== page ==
As a leading Confederate general, Braxton Bragg (1817-1876) earned a reputation for incompetence, for wantonly shooting his own soldiers, and for losing battles. This public image established him not only as a scapegoat for the South's military failures but also as the chief whipping boy of the Confederacy. The strongly negative opinions of Bragg's contemporaries have continued to color assessments of the general's military career and character by generations of historians. Rather than take these assessments at face value, Earl J. Hess's biography offers a much more balanced account of Bragg, the man and the officer. While Hess analyzes Bragg's many campaigns and battles, he also emphasizes how his contemporaries viewed his successes and failures and how these reactions affected Bragg both personally and professionally. The testimony and opinions of other members of the Confederate army--including Bragg's superiors, his fellow generals, and his subordinates--reveal how the general became a symbol for the larger military failures that undid the Confederacy. By connecting the general's personal life to his military career, Hess positions Bragg as a figure saddled with unwarranted infamy and humanizes him as a flawed yet misunderstood figure in Civil War history.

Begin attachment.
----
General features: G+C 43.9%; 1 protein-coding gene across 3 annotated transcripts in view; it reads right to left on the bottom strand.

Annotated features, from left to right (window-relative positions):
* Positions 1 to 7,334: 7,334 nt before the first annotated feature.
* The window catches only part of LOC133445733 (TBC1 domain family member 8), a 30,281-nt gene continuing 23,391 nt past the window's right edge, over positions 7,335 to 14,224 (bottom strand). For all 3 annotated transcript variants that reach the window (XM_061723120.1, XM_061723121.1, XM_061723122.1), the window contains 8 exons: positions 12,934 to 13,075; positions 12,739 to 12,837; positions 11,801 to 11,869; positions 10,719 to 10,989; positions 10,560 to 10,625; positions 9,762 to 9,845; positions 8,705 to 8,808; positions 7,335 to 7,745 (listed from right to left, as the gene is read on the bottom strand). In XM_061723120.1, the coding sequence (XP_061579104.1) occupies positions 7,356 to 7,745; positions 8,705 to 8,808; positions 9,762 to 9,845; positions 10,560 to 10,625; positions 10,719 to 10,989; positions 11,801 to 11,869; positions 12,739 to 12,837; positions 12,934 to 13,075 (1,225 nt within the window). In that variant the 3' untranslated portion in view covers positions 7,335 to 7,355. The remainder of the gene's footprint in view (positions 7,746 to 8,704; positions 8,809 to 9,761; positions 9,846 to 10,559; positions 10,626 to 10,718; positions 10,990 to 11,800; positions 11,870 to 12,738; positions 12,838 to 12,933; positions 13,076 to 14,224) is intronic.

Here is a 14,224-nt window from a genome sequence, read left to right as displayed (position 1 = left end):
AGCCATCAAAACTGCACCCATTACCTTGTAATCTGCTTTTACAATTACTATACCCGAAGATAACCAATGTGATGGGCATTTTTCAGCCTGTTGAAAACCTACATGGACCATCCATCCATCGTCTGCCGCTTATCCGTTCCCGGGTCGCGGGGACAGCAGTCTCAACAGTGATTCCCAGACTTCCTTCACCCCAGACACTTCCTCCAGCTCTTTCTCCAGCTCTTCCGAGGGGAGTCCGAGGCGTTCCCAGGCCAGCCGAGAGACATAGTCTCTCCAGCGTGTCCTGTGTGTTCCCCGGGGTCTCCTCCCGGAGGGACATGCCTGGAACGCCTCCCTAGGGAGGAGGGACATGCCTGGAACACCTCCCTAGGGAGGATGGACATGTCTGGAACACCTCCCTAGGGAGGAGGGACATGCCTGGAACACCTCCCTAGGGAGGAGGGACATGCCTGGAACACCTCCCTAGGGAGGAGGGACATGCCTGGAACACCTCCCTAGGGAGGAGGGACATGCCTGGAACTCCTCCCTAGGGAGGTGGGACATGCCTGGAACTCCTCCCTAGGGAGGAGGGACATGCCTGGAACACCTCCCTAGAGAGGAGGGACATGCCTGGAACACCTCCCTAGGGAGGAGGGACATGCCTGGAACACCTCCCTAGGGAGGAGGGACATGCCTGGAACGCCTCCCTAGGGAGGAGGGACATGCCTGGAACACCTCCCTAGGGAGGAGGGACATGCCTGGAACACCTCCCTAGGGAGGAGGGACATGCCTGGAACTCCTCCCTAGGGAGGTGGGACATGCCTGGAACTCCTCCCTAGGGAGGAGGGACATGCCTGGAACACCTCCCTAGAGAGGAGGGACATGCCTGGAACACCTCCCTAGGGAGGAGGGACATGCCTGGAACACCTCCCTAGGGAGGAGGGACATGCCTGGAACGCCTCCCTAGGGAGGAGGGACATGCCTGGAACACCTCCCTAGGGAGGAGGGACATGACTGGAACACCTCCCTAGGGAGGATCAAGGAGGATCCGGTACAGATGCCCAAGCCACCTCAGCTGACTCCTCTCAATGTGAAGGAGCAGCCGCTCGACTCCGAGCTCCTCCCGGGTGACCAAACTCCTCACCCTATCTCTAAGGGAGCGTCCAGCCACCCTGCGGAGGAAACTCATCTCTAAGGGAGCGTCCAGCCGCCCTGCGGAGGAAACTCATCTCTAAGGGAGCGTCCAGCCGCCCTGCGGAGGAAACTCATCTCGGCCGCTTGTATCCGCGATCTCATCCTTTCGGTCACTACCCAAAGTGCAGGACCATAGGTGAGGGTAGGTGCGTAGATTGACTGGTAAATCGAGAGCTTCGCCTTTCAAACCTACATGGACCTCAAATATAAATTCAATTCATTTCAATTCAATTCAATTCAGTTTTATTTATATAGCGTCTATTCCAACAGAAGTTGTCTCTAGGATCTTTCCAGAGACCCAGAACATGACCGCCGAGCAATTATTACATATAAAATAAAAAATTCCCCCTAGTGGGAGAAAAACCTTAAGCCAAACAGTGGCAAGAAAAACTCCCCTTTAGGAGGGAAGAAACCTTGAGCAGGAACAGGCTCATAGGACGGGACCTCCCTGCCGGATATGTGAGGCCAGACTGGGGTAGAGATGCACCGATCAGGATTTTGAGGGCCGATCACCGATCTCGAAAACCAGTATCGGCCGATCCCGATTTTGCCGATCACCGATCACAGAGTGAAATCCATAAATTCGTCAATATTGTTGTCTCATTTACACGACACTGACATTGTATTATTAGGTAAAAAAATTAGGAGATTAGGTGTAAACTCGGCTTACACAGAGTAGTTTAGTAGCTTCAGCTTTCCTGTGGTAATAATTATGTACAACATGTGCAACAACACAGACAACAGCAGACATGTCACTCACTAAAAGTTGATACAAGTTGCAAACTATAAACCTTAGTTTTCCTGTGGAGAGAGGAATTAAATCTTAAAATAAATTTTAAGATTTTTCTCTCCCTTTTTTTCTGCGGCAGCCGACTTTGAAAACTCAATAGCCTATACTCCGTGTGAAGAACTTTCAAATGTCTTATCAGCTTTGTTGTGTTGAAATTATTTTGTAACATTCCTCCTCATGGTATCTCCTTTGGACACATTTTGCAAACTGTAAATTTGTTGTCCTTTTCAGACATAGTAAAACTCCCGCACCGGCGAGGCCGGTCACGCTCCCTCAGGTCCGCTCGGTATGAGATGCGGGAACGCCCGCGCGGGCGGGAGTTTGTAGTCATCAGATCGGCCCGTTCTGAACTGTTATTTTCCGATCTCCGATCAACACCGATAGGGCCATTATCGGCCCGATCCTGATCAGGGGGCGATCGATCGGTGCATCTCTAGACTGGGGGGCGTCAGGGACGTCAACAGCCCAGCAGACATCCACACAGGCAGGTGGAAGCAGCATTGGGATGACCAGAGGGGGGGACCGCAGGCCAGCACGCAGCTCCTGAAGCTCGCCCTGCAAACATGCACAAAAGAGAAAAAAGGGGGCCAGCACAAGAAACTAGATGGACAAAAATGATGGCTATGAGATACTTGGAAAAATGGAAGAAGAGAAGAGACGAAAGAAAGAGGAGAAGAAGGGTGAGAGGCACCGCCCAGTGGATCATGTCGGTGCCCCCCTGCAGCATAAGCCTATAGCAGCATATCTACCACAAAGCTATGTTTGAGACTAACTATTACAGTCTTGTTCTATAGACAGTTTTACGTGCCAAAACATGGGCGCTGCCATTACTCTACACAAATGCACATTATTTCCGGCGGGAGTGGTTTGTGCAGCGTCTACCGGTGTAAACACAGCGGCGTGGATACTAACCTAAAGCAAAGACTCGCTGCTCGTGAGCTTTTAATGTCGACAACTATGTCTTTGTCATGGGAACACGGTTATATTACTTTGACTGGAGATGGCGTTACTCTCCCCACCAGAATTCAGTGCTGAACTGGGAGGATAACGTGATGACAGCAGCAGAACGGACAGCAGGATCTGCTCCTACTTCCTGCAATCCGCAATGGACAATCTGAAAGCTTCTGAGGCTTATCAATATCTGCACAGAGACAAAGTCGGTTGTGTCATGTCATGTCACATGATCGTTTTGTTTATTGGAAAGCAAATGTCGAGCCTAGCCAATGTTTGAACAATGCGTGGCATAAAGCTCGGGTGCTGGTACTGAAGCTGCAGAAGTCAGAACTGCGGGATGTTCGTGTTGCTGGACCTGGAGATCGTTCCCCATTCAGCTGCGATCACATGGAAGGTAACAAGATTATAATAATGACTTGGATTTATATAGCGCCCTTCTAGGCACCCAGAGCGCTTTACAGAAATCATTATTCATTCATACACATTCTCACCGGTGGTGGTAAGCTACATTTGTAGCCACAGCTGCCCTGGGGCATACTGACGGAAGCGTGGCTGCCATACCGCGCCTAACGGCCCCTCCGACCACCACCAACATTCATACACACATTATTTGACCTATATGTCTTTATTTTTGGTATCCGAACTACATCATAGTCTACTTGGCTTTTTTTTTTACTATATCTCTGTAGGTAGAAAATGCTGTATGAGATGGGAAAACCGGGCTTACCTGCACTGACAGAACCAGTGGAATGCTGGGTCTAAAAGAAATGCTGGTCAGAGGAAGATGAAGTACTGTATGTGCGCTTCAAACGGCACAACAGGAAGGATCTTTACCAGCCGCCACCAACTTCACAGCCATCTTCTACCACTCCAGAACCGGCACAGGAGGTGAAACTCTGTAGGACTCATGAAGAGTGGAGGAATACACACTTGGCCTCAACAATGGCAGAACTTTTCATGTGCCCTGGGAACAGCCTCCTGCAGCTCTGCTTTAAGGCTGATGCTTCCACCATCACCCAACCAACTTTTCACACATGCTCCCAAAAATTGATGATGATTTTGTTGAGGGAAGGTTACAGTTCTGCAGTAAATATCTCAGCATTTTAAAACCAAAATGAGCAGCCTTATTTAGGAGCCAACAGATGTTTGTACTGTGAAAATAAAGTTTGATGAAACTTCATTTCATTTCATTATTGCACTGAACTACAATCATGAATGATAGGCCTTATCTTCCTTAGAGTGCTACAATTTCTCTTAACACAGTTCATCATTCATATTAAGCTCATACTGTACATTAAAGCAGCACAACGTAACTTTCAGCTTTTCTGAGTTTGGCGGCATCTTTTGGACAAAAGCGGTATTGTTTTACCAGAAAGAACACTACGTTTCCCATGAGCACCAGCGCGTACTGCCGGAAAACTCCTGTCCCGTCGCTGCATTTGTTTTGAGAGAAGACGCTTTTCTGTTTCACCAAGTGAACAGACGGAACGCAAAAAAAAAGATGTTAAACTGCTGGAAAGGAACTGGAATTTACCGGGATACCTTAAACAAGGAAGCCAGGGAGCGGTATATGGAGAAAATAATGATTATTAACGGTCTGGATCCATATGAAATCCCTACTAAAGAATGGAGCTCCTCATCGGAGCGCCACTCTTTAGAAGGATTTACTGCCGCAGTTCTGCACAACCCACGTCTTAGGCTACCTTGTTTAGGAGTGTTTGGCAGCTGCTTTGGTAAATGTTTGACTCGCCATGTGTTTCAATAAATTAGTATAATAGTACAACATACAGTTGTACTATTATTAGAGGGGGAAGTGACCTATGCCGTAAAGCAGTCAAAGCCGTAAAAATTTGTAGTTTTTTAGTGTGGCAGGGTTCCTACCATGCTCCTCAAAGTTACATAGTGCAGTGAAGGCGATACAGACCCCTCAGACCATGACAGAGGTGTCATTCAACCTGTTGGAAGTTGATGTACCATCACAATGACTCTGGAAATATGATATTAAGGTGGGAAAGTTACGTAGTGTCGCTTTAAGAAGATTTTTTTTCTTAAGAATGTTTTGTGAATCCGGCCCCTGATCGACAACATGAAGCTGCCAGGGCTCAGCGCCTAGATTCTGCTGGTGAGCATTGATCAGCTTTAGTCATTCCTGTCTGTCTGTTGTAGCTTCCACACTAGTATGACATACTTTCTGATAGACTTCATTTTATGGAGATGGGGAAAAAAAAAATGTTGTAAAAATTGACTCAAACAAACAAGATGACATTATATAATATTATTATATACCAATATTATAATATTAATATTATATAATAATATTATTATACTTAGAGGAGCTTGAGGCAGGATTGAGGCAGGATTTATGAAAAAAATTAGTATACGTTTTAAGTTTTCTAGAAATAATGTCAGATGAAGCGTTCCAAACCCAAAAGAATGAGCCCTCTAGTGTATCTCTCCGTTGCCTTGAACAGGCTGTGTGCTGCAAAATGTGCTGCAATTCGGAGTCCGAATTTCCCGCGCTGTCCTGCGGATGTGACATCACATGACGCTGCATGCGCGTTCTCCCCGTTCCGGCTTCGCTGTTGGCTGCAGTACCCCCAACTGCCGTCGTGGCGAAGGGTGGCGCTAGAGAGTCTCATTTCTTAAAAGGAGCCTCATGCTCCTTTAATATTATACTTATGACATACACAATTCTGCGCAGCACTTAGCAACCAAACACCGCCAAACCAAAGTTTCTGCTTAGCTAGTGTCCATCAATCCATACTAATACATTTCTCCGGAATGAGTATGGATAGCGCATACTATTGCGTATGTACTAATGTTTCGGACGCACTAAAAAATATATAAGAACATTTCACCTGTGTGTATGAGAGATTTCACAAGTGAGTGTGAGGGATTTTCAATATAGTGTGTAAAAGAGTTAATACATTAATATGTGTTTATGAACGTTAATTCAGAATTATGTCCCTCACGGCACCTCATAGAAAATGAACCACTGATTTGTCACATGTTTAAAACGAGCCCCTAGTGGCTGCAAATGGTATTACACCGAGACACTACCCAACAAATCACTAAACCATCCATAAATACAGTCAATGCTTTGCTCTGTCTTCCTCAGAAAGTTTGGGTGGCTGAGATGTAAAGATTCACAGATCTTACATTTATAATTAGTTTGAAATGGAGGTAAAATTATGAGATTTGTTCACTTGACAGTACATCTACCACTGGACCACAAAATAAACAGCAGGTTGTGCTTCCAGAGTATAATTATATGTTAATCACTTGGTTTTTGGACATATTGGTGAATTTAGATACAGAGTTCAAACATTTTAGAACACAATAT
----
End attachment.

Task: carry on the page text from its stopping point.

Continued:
Although he took command of the Army of the Potomac only three days before the first shots were fired at Gettysburg, Union general George G. Meade guided his forces to victory in the Civil War's most pivotal battle. Commentators often dismiss Meade when discussing the great leaders of the Civil War. But in this long-anticipated book, Kent Masterson Brown draws on an expansive archive to reappraise Meade's leadership during the Battle of Gettysburg. Using Meade's published and unpublished papers alongside diaries, letters, and memoirs of fellow officers and enlisted men, Brown highlights how Meade's rapid advance of the army to Gettysburg on July 1, his tactical control and coordination of the army in the desperate fighting on July 2, and his determination to hold his positions on July 3 insured victory. Brown argues that supply deficiencies, brought about by the army's unexpected need to advance to Gettysburg, were crippling. In spite of that, Meade pursued Lee's retreating army rapidly, and his decision not to blindly attack Lee's formidable defenses near Williamsport on July 13 was entirely correct in spite of subsequent harsh criticism. Combining compelling narrative with incisive analysis, this finely rendered work of military history deepens our understanding of the Army of the Potomac as well as the machinations of the Gettysburg Campaign, restoring Meade to his rightful place in the Gettysburg narrative.